The drama came about in 2014 when a dispute between Mr Slater and Wikimedia Commons arose over the legal status of the image from the perspective of copyright law. Wikimedia Commons labelled the image as public domain, arguing that monkeys cannot hold copyrights. Mr Slater requested that the image be removed, but Wikipedia refused to do so, and the so-called monkey selfie still appears on the site as public domain material. In 2018, the U.S. court ruled that animals can’t hold copyrights, and Slater agreed to donate a portion of the photo’s revenue to charities protecting the macaque’s habitat.
Beyond the memes around the case involving Naruto and David Slater, we learned that:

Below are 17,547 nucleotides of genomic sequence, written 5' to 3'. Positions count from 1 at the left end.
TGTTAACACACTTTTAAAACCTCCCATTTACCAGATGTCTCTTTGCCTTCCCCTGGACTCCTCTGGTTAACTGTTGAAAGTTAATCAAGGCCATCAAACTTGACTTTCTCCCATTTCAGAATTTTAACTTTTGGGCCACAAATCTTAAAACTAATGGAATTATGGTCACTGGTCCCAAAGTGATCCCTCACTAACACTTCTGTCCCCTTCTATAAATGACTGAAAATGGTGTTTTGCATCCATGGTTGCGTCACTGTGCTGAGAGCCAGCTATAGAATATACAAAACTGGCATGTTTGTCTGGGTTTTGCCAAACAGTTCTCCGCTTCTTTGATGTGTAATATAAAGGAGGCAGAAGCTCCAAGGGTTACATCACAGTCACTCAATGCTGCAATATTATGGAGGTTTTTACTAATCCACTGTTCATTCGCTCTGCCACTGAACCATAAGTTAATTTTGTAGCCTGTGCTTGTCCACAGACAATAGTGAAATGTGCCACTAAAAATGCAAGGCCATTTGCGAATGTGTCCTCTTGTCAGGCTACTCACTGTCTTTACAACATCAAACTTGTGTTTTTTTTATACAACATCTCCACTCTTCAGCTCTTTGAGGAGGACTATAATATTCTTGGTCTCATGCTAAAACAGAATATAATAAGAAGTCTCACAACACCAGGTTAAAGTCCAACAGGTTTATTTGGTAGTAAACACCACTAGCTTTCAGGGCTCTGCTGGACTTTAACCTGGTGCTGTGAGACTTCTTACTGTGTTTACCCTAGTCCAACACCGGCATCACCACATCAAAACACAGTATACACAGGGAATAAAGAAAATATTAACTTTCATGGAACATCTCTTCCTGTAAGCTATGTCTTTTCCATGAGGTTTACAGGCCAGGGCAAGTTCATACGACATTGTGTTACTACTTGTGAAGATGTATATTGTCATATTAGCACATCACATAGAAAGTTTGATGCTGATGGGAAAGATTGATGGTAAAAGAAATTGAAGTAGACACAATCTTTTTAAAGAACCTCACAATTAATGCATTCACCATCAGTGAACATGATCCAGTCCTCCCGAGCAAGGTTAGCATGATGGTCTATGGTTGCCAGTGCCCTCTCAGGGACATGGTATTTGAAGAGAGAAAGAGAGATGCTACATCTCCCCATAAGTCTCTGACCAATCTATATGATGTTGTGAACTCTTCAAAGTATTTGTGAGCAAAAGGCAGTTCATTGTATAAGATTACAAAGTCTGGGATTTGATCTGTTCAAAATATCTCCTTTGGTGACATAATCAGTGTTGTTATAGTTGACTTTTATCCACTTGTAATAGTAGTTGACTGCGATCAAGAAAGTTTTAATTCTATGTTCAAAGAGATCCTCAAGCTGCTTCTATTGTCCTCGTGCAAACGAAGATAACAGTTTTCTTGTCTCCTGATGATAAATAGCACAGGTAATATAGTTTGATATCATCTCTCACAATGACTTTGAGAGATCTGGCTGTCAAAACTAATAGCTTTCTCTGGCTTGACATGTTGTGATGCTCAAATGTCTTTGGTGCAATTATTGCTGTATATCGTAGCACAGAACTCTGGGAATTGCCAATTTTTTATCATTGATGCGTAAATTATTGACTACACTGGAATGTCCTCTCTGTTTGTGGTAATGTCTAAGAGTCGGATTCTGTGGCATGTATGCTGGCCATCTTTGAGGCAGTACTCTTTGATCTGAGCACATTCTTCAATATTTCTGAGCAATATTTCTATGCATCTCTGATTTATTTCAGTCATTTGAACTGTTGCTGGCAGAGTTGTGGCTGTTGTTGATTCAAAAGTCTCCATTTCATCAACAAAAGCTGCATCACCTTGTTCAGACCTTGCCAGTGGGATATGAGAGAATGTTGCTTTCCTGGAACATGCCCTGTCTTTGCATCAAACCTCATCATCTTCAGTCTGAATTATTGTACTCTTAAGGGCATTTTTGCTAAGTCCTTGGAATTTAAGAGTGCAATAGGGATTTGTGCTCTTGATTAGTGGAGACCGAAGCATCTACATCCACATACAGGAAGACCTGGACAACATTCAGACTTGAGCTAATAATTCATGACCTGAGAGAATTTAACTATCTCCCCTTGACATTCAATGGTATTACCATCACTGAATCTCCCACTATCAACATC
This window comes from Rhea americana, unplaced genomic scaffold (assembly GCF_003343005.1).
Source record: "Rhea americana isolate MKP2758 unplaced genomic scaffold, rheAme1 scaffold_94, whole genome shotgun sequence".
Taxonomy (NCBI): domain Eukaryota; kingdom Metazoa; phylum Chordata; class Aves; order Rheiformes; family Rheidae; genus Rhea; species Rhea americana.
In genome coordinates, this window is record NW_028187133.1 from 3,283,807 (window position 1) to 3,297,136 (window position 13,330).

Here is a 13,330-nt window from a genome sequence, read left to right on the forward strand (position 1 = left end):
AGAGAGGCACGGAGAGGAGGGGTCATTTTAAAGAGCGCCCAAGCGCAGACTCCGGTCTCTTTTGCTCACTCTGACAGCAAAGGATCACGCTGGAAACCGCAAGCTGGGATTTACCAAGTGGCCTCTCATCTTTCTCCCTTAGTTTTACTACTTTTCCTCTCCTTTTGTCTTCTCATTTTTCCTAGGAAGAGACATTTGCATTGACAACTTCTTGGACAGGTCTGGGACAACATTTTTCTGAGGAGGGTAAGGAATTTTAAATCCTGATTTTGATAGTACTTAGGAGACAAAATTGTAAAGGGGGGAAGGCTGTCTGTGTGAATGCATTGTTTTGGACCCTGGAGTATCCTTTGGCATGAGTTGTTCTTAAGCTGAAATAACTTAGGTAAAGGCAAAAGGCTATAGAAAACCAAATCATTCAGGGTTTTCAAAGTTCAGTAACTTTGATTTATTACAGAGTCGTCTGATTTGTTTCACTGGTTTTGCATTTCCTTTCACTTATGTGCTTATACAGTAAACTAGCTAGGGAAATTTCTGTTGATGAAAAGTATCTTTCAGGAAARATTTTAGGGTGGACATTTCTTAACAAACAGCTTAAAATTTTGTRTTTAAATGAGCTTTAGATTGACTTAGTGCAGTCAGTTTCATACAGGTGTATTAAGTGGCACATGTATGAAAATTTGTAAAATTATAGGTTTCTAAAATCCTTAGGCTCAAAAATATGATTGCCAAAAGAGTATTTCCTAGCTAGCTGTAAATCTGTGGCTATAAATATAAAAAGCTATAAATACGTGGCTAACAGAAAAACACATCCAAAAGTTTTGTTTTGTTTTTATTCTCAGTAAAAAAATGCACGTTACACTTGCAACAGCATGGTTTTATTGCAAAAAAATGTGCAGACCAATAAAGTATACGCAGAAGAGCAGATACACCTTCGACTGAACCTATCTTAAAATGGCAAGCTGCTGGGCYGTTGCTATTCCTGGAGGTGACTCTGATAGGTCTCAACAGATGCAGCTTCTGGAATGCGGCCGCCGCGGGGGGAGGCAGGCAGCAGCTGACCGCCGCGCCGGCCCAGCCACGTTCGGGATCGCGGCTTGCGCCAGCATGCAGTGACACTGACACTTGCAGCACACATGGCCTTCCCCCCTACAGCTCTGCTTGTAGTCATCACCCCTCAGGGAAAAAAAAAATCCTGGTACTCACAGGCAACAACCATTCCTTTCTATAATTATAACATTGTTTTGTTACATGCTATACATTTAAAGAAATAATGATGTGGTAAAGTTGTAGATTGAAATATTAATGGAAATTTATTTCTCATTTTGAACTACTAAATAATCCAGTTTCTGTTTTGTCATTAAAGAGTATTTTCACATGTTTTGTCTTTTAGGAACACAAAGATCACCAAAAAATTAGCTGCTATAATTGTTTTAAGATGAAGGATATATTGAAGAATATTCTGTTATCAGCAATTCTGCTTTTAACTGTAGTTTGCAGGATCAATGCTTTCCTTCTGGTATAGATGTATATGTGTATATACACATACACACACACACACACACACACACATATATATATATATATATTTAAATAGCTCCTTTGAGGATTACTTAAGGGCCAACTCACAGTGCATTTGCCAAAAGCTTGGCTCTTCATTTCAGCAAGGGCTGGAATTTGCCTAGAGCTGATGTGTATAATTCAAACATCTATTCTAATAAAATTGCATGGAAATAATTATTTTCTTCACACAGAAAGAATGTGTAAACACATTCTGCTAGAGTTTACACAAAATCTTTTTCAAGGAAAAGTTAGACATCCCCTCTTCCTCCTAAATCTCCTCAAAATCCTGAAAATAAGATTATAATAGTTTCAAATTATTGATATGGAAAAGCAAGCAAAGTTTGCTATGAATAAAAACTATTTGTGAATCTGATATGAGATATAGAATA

- Animals cannot hold copyrights under US law, as determined by the federal judge and upheld by the Ninth Circuit Court of Appeals.
- The Copyright Act does not grant animals the right to own intellectual property.
- Legal disputes can arise over the ownership of creative works, even in unconventional situations involving non-human entities.
Several cases were filtered out while picking just one from each category, and it was a difficult task as you can already imagine. Amidst the era of deep fakes and AI, the aforementioned controversies could be seen as meaningless and naive. In the following weeks, we’ll keep you posted about how these new technologies are forcing us to reflect upon reality and trustworthy images around the web.
- Even its invention involved some drama between Nicéphore Niépce, Louis Daguerre, Henry Fox Talbot and others. For example, Niépce is often credited with creating the first permanent photograph, Daguerre is usually credited with the invention of the daguerreotype, the first practical photographic process that made photography widely accessible to the public. ↩︎